by Sara Wilson Etienne
Published by G.P. Putnam’s Sons BYR
Publish Date: February 2, 2012
My Source: Borrowed
Plagued by waking visions and nightmares, inexplicably drawn to the bones of dead animals, Faye thinks she’s going crazy. Fast. Her parents beleive Holbrook Academy might just be the solution. Dr. Mordoch tells her it’s the only answer. But Faye knows that something’s not quite right about Dr. Mordoch and her creepy, prisonlike school for disturbed teenagers. —- What’s wrong with Holbrook goes beyond the Takers, sadistic guards who threaten the student body with Tasers and pepper spray; or Nurse, who doles out pills at bedtime and doses of solitary confinement when kids step out of line; or Rita, the strange girl who delivers ominous messages to Faye that never seem to make any sense. What’s wrong with Holbrook begins and ends with Faye’s red hands; she and her newfound friends–her Holbrook “family”–wake up every morning with their hands stained the terrible brown of dried blood. Faye has no idea what it means but fears she may be the cause. —- Because despite the strangeness of Holbrook and the island on which it sits, Faye feels oddly connected to the place; she feels especially linked to the handsome Kel, who helps her unravel the mystery. There’s just one problem: Faye’s certain Kel’s trying to kill her–and maybe the rest of the world, too. -(summary excerpt from Goodreads.com)
1. The Characters. There are a whole lotta characters in this one, and I attribute this to the fact poor Faye has been dropped off at
an asylum a school. Faye is a young girl that thinks she is just visiting Holbrook Academy, but her sneaky parents have actually packed her bags and intend for her to stay. See, she doesn’t cope well with reality and they just don’t know what to do with her anymore. I actually like Faye – she’s a strong and fierce protagonist, but she’s just got the system working against her. How’s she supposed to be anything but helpless in an environment where everything she does is pretty much forced upon her? Thankfully, she questions everything and is resilient and has a thirst for the truth…because she doesn’t give up until she has the answers she is looking for.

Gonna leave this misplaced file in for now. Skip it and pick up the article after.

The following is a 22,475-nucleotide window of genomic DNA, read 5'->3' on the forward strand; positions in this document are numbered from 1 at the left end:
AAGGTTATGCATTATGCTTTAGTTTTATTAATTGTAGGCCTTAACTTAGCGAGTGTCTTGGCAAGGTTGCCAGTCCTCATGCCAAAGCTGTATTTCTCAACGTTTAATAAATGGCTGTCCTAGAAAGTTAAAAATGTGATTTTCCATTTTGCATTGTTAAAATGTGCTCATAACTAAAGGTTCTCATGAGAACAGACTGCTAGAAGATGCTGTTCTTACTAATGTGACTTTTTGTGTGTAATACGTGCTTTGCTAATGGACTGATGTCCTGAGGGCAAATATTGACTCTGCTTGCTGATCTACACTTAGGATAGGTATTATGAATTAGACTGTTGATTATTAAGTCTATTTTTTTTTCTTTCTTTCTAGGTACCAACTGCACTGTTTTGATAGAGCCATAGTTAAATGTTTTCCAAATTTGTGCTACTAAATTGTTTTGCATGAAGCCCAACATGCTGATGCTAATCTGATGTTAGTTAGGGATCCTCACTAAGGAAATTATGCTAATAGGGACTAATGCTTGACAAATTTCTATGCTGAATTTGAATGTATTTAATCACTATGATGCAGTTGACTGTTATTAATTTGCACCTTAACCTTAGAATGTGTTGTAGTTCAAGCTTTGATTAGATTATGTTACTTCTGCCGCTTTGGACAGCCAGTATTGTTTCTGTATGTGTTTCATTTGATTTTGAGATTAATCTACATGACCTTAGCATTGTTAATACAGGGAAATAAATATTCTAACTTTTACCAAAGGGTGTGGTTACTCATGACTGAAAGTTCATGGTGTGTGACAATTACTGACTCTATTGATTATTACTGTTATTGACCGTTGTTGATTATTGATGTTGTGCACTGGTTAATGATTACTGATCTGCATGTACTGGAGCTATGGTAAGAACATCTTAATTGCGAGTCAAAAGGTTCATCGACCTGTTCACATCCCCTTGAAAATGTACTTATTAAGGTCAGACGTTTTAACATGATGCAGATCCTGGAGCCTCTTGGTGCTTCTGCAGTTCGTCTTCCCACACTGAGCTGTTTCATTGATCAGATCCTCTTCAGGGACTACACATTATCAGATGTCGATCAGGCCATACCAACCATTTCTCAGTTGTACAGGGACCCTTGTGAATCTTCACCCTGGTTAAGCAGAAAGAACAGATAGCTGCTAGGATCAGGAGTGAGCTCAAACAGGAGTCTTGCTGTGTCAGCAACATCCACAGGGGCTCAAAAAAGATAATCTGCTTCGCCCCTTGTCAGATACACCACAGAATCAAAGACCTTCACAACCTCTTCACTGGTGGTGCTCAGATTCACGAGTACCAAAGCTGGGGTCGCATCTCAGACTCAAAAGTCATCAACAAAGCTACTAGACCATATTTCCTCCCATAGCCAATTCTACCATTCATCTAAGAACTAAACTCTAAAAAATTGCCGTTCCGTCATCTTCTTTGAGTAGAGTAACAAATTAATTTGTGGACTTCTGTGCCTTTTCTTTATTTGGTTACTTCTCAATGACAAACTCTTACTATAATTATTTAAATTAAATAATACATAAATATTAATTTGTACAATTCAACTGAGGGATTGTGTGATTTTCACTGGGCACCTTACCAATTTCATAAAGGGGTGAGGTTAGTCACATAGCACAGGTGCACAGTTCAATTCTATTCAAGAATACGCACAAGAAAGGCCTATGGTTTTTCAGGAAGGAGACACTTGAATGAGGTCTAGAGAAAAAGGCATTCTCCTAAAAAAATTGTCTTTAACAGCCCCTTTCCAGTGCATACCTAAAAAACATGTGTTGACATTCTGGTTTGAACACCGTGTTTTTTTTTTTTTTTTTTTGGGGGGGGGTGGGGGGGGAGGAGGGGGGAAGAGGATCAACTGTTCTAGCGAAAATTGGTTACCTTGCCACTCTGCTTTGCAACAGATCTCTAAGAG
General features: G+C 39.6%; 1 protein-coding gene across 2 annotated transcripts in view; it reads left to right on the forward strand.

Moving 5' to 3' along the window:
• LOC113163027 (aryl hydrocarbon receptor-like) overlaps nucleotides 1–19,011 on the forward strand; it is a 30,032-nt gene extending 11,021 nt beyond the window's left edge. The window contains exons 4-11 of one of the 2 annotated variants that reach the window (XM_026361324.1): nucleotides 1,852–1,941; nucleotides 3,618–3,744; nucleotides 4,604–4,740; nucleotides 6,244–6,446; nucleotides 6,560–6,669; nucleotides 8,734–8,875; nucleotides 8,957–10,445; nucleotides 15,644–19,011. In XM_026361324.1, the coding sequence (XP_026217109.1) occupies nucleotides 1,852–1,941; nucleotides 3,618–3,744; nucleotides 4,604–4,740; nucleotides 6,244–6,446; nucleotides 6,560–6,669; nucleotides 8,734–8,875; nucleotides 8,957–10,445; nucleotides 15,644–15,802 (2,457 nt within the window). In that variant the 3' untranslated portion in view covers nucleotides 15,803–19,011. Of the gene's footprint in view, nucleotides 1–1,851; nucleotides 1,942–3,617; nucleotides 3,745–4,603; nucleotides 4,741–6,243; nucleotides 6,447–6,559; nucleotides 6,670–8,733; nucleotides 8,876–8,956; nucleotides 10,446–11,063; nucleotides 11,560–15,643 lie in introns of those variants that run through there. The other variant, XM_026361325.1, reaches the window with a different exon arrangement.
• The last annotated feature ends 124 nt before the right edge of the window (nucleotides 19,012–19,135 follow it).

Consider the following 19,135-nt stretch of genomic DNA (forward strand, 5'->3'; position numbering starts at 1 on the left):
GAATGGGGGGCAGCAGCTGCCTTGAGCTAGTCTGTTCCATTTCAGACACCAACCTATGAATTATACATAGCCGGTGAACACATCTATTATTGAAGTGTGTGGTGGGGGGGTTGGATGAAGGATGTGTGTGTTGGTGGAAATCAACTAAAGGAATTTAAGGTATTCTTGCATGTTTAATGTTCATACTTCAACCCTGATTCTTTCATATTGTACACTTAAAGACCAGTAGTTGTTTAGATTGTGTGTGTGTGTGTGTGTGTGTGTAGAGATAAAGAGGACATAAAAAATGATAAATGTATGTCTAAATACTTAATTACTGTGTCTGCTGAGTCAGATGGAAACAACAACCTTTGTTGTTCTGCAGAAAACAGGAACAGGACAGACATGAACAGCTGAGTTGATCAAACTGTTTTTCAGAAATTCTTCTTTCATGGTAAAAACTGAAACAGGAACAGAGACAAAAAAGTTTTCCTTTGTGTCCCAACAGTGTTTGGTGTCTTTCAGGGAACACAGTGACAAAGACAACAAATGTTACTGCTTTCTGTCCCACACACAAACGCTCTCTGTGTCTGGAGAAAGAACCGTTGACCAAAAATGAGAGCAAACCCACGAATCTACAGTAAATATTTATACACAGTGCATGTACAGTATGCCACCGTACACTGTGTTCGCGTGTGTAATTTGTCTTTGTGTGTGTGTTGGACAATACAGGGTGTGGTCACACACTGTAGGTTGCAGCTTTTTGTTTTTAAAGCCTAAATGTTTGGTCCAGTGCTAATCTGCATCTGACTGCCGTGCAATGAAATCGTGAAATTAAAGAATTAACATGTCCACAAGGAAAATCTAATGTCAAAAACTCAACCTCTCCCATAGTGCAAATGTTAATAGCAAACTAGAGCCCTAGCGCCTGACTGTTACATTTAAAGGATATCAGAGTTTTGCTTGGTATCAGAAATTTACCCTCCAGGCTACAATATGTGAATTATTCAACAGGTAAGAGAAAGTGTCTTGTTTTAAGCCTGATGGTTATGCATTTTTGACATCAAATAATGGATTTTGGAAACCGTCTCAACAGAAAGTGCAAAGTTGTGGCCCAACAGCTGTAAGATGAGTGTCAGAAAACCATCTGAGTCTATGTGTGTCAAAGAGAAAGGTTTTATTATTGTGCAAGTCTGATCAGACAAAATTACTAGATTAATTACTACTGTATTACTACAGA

There are a group of other people that are lumped in with Faye. They’re presented like classmates that are broken off into a group to attend therapies and classes together. They are a motley crew, a bunch of misfits themselves, each with their own identities and voices. I suppose their families have dropped them off too because of their own inability to cope with reality or something of the sort. Anyway, they’re all different and fun and I really, really liked them all. Truly. They lacked the depth and development that I long for in a really great novel, but I understand that when you have a character base of this size, that is not always possible. Still, they’re fun and mischievous and at times they even made me chuckle.